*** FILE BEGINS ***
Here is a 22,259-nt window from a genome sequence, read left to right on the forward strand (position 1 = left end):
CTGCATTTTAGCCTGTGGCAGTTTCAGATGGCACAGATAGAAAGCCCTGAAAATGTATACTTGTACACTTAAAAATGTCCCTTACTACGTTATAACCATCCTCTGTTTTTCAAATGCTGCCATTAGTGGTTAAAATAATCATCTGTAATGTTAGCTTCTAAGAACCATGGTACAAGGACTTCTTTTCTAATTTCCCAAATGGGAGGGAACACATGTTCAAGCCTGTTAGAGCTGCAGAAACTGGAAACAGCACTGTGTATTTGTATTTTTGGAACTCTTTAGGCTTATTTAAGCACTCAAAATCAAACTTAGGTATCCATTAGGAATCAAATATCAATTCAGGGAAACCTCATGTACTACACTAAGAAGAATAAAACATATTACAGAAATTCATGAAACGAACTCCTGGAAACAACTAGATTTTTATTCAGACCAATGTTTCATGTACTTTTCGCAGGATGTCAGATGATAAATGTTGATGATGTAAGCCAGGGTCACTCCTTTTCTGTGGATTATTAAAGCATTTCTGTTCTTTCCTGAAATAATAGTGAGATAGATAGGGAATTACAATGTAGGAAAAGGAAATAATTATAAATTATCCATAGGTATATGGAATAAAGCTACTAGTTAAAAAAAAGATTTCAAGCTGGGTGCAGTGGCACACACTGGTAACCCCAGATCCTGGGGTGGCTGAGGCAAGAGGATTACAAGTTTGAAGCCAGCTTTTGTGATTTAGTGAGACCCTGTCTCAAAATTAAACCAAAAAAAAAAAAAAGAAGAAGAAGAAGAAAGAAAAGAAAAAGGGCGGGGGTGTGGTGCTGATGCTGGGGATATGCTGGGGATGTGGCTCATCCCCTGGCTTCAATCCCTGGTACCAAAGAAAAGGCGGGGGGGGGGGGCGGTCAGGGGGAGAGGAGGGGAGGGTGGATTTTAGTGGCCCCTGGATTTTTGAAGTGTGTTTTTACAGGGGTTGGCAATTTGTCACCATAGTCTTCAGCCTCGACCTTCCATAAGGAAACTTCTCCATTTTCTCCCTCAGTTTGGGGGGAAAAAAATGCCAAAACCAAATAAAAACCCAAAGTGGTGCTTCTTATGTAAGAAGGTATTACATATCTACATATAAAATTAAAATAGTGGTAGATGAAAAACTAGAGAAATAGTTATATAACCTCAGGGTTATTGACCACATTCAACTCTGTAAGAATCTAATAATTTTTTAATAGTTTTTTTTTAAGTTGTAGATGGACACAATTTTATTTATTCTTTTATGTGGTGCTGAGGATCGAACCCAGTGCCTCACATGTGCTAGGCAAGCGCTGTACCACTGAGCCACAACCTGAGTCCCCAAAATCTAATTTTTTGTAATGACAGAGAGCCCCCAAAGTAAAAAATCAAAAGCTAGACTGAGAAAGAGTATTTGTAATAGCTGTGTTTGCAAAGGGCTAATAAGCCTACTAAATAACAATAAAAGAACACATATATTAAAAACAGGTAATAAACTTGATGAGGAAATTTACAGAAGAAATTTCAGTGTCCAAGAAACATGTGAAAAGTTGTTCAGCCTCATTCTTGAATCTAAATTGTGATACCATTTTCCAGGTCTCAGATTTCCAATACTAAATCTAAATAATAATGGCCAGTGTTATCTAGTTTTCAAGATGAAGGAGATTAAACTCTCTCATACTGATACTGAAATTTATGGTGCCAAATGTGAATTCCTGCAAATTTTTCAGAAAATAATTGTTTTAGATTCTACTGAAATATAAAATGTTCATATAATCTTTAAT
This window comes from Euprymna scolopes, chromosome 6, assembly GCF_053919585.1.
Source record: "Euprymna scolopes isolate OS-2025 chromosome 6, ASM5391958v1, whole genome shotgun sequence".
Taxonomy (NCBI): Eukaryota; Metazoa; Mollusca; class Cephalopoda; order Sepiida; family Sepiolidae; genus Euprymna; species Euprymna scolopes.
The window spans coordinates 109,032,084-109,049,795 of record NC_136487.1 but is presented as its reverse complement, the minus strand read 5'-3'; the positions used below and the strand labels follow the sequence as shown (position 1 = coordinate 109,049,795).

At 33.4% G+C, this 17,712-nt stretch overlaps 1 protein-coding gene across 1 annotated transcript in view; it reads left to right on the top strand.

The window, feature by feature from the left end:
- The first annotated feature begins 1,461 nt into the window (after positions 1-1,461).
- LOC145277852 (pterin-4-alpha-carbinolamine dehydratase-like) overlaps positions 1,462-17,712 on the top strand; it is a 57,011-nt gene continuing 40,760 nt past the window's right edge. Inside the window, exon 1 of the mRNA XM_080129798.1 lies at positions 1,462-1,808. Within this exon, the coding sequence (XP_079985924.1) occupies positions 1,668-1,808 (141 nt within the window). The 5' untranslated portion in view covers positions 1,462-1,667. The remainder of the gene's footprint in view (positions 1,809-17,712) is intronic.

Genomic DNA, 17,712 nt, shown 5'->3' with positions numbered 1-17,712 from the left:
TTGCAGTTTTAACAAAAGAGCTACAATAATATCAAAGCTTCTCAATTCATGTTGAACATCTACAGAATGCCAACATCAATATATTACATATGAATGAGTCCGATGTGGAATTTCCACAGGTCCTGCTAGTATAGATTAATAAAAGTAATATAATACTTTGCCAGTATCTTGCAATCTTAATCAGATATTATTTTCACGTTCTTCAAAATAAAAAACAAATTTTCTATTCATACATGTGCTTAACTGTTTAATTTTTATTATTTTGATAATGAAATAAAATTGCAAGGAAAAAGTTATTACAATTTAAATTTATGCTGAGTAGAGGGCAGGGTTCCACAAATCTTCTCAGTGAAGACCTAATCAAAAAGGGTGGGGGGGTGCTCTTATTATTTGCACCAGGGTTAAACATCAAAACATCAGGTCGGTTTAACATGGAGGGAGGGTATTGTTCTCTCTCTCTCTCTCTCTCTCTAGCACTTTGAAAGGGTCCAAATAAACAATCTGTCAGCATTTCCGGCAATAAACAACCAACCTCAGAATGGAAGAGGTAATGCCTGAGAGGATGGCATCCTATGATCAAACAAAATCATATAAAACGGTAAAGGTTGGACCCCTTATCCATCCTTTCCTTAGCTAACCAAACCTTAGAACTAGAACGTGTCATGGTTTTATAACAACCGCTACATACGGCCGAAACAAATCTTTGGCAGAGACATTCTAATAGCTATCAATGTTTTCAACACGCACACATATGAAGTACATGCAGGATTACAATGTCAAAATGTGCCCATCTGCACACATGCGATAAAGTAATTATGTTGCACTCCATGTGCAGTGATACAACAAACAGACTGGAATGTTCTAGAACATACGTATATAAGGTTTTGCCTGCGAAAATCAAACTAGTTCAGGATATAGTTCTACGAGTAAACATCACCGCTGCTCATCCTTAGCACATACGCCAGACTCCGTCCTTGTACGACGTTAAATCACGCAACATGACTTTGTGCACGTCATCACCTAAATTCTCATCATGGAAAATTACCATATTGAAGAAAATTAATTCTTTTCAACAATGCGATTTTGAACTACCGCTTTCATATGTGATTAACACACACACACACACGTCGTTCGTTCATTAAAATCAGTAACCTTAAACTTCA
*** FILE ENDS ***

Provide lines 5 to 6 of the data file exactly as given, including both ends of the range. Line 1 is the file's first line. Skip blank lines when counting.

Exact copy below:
Taxonomy (NCBI): Eukaryota; Metazoa; Mollusca; class Cephalopoda; order Sepiida; family Sepiolidae; genus Euprymna; species Euprymna scolopes.
The window spans coordinates 109,032,084-109,049,795 of record NC_136487.1 but is presented as its reverse complement, the minus strand read 5'-3'; the positions used below and the strand labels follow the sequence as shown (position 1 = coordinate 109,049,795).